This is the first time since Kinect’s launch we’ve had to say this, but when playing EA Sports Active 2, you’ll need a controller in your hand. Not to engage in any of the 70 exercises, which are all operated completely controller-free, but rather to navigate the wealth of menu and options screens that stand between you and your workout.
Make no mistake: EA Sports Active 2 is serious about fitness. Coming with a brand new – though, it should be said, completely optional – heart rate monitor, the game begins with a simple fitness test before giving you the option of two fitness programs: a three-week cardio boost and a gruelling twelve-week total fitness plan that should give you all the exercise you need.
If you don’t feel like taking on the pre-programmed workouts, you can create and save your own using any of the available exercises, changing the order and intensity to suit your needs. For users who know what they’re doing with their fitness regime this will be a welcome addition, letting them change the difficulty whenever they like for complete freedom, but for those who might be a little less clued-up on fitness then sticking to the game’s workouts is good advice. The in-game trainer can create a particular workout for you too should you lack inspiration, targeting the particular body area you choose to work on. There’s no shortage of ways to shake things up, which should help to keep you motivated in the long run, as should the Achievements along the way for burning large numbers of calories or reaching other numerical milestones.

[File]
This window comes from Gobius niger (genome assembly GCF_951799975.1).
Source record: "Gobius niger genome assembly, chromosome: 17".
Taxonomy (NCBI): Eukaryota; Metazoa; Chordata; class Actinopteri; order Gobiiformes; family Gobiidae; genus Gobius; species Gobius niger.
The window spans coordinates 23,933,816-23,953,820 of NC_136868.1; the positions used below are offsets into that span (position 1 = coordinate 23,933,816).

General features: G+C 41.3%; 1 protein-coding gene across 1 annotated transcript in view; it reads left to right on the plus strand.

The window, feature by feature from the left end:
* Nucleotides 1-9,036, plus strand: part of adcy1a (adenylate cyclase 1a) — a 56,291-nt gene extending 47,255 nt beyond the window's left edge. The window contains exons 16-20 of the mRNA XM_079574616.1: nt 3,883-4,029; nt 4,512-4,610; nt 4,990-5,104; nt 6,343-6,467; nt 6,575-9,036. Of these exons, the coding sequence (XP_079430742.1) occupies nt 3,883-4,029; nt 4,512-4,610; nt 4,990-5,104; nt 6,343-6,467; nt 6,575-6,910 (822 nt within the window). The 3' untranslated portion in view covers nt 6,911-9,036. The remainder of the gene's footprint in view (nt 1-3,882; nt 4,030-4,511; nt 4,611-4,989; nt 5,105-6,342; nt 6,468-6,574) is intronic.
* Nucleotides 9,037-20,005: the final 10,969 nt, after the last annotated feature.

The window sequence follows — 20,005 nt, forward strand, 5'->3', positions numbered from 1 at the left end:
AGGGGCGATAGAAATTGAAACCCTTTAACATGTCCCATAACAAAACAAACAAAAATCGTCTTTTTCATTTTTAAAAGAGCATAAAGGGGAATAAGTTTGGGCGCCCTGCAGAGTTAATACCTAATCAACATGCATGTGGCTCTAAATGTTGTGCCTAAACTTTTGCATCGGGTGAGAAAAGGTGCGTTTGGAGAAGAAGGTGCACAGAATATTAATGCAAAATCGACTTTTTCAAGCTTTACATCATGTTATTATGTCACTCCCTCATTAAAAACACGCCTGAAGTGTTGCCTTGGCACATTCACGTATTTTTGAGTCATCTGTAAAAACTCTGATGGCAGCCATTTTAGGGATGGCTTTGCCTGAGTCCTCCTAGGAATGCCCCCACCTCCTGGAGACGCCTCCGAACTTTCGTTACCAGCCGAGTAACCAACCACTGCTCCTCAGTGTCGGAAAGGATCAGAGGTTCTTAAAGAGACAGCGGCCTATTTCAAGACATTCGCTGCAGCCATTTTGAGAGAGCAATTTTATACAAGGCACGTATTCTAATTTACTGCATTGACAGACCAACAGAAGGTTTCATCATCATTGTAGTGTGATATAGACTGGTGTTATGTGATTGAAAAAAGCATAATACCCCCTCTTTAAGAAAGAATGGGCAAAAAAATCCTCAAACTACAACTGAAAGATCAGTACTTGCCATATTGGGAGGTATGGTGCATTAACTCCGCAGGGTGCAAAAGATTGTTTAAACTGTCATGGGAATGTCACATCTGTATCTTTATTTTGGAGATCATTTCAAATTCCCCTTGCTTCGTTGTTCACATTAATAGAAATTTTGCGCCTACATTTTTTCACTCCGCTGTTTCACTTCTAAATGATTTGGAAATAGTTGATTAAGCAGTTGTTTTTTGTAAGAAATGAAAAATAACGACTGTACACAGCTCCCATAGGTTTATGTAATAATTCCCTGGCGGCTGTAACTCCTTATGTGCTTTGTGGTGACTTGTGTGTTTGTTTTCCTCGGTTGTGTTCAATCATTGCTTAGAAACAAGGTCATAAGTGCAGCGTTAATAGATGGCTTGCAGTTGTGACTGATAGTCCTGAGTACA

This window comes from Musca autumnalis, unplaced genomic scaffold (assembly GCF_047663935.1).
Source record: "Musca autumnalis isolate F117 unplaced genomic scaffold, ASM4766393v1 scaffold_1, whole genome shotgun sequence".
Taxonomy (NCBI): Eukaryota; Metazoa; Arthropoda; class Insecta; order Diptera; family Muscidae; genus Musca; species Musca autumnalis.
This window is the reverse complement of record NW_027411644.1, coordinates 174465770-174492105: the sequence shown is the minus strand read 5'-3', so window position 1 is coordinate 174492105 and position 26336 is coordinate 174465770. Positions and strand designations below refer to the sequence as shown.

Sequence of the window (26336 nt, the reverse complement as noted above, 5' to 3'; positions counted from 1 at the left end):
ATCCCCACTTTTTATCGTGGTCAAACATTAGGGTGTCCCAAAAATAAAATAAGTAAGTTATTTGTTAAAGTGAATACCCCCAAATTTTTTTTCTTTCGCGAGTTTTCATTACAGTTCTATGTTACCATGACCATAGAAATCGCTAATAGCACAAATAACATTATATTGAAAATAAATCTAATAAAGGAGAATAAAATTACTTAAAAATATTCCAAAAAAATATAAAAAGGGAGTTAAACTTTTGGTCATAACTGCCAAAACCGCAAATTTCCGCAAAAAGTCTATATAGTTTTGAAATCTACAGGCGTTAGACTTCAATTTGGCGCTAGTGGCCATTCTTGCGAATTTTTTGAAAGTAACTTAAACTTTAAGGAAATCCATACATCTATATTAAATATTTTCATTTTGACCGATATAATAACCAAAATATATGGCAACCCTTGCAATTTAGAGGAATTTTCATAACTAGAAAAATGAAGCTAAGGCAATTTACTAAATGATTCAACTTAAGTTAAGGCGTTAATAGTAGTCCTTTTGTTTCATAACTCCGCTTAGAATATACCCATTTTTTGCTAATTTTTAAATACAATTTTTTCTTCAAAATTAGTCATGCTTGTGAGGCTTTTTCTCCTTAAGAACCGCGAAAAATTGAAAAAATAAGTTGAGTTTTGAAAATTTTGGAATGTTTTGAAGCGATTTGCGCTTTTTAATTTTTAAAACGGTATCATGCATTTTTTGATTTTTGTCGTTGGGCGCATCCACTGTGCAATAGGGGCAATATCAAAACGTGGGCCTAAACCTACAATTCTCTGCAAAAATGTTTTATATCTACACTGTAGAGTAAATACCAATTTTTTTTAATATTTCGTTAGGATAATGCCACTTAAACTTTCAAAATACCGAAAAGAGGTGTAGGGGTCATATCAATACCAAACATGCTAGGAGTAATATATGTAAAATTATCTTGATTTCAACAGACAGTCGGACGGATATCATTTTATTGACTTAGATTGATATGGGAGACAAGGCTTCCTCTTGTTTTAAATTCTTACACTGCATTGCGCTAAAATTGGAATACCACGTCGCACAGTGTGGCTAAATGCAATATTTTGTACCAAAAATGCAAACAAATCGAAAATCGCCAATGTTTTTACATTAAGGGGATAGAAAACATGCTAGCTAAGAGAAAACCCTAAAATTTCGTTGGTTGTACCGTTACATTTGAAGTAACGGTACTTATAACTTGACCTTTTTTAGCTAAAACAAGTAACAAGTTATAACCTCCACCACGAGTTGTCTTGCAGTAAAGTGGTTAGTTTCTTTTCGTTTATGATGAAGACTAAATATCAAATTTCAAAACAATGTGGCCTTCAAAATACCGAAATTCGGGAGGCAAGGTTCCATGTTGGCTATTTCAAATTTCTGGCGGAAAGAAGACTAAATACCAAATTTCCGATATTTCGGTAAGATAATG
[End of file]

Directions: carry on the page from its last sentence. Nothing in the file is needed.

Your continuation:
Some workouts are exercises wrapped up in gaming disguises: mountain biking is a series of squats, jumps and jogs that’s every bit as taxing as regular exercises, but the Kinect-exclusive dodgeball rarely reaches the active and enjoyable heights of Kinect Adventures’s Rallyball stages, for example. The goalkeeping and soccer striker drills both offer good use of full body tracking, though are really more fun minigames than full fitness drills, but it’s the cardio boxing that disappoints most. Hitting four areas of a heavy bag in a predetermined pattern could be good, but there’s no rhythm involved and your character’s movement feels sluggish: what could have been a sprightly workout becomes dull as you have to wait for the correct quadrant to light up. The original EA Sports Active on Wii did this better, and that’s not something we expected to say.